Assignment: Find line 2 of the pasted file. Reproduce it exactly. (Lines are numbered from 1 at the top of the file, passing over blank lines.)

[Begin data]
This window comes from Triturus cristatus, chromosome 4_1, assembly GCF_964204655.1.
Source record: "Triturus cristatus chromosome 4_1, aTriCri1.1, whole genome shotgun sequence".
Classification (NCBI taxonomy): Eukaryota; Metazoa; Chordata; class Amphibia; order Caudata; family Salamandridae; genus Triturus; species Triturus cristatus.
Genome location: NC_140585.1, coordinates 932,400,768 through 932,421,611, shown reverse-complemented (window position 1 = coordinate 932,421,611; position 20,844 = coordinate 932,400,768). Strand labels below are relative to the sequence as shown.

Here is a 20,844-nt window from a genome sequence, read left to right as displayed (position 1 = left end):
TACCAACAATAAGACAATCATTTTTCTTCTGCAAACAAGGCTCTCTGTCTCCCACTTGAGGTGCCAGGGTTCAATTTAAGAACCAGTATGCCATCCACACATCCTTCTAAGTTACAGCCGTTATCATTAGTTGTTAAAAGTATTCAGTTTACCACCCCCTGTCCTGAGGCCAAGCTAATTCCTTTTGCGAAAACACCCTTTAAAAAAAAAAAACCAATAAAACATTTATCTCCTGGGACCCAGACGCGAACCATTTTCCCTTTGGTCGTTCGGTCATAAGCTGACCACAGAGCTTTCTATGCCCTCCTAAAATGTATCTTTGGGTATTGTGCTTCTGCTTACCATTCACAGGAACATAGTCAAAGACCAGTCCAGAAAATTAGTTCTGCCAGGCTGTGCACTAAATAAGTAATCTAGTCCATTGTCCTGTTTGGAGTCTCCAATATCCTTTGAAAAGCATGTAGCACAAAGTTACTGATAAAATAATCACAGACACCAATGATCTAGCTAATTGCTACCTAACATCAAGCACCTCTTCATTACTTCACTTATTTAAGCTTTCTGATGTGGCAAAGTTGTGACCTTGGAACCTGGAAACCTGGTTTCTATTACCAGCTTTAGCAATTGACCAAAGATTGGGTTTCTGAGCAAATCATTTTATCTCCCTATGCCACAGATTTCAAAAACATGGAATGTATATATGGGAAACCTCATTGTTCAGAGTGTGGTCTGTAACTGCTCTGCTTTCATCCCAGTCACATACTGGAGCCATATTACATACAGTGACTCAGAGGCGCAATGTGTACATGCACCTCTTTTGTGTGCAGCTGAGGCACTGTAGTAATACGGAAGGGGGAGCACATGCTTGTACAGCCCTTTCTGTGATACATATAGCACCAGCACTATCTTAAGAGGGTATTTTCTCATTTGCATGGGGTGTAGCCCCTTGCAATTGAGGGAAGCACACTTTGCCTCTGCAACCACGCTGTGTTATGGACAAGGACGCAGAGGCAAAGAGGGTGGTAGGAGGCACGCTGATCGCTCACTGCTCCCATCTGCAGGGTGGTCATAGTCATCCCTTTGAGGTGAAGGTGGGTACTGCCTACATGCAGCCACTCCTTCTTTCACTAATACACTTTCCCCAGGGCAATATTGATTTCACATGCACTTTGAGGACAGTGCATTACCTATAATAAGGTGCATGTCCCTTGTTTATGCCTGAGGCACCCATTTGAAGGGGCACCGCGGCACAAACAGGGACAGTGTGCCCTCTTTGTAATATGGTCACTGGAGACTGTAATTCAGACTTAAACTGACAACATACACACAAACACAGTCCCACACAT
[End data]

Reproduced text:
Source record: "Triturus cristatus chromosome 4_1, aTriCri1.1, whole genome shotgun sequence".